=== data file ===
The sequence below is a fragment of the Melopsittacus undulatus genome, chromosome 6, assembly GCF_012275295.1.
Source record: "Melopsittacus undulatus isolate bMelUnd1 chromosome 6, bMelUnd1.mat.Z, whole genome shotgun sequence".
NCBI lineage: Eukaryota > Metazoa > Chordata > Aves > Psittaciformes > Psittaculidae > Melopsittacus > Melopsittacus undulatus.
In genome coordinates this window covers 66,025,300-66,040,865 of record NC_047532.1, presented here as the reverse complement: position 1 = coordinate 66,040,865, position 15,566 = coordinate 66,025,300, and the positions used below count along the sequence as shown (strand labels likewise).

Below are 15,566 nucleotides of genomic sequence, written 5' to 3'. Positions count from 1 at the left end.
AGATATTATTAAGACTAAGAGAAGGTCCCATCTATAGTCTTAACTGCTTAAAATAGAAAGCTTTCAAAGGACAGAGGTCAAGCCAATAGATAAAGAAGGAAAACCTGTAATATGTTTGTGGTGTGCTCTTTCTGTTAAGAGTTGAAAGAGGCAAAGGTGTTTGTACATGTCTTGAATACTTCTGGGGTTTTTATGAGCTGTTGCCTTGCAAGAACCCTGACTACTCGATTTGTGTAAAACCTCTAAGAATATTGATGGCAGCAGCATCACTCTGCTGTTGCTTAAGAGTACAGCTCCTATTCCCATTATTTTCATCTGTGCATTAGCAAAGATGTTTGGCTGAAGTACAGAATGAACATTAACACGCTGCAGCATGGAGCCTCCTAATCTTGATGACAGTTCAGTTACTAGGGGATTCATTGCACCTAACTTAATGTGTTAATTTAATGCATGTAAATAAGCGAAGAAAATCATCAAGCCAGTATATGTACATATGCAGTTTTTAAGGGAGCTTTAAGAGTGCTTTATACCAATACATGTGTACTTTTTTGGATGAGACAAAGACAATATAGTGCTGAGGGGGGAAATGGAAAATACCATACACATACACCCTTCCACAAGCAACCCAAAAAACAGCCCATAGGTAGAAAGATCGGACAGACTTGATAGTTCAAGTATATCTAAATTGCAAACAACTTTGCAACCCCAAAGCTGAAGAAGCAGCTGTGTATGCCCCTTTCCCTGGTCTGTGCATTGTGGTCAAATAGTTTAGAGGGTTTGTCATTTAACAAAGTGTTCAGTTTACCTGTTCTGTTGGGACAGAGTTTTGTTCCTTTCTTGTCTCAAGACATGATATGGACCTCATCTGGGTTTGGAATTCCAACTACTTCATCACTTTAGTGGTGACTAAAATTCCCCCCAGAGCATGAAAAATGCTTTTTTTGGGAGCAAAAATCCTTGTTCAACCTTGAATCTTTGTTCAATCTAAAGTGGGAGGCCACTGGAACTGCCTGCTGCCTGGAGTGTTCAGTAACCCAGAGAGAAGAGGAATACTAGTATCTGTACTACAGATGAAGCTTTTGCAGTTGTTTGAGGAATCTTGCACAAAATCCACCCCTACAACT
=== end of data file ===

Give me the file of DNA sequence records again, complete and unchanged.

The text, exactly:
The sequence below is a fragment of the Melopsittacus undulatus genome, chromosome 6, assembly GCF_012275295.1.
Source record: "Melopsittacus undulatus isolate bMelUnd1 chromosome 6, bMelUnd1.mat.Z, whole genome shotgun sequence".
NCBI lineage: Eukaryota > Metazoa > Chordata > Aves > Psittaciformes > Psittaculidae > Melopsittacus > Melopsittacus undulatus.
In genome coordinates this window covers 66,025,300-66,040,865 of record NC_047532.1, presented here as the reverse complement: position 1 = coordinate 66,040,865, position 15,566 = coordinate 66,025,300, and the positions used below count along the sequence as shown (strand labels likewise).

Below are 15,566 nucleotides of genomic sequence, written 5' to 3'. Positions count from 1 at the left end.
AGATATTATTAAGACTAAGAGAAGGTCCCATCTATAGTCTTAACTGCTTAAAATAGAAAGCTTTCAAAGGACAGAGGTCAAGCCAATAGATAAAGAAGGAAAACCTGTAATATGTTTGTGGTGTGCTCTTTCTGTTAAGAGTTGAAAGAGGCAAAGGTGTTTGTACATGTCTTGAATACTTCTGGGGTTTTTATGAGCTGTTGCCTTGCAAGAACCCTGACTACTCGATTTGTGTAAAACCTCTAAGAATATTGATGGCAGCAGCATCACTCTGCTGTTGCTTAAGAGTACAGCTCCTATTCCCATTATTTTCATCTGTGCATTAGCAAAGATGTTTGGCTGAAGTACAGAATGAACATTAACACGCTGCAGCATGGAGCCTCCTAATCTTGATGACAGTTCAGTTACTAGGGGATTCATTGCACCTAACTTAATGTGTTAATTTAATGCATGTAAATAAGCGAAGAAAATCATCAAGCCAGTATATGTACATATGCAGTTTTTAAGGGAGCTTTAAGAGTGCTTTATACCAATACATGTGTACTTTTTTGGATGAGACAAAGACAATATAGTGCTGAGGGGGGAAATGGAAAATACCATACACATACACCCTTCCACAAGCAACCCAAAAAACAGCCCATAGGTAGAAAGATCGGACAGACTTGATAGTTCAAGTATATCTAAATTGCAAACAACTTTGCAACCCCAAAGCTGAAGAAGCAGCTGTGTATGCCCCTTTCCCTGGTCTGTGCATTGTGGTCAAATAGTTTAGAGGGTTTGTCATTTAACAAAGTGTTCAGTTTACCTGTTCTGTTGGGACAGAGTTTTGTTCCTTTCTTGTCTCAAGACATGATATGGACCTCATCTGGGTTTGGAATTCCAACTACTTCATCACTTTAGTGGTGACTAAAATTCCCCCCAGAGCATGAAAAATGCTTTTTTTGGGAGCAAAAATCCTTGTTCAACCTTGAATCTTTGTTCAATCTAAAGTGGGAGGCCACTGGAACTGCCTGCTGCCTGGAGTGTTCAGTAACCCAGAGAGAAGAGGAATACTAGTATCTGTACTACAGATGAAGCTTTTGCAGTTGTTTGAGGAATCTTGCACAAAATCCACCCCTACAACT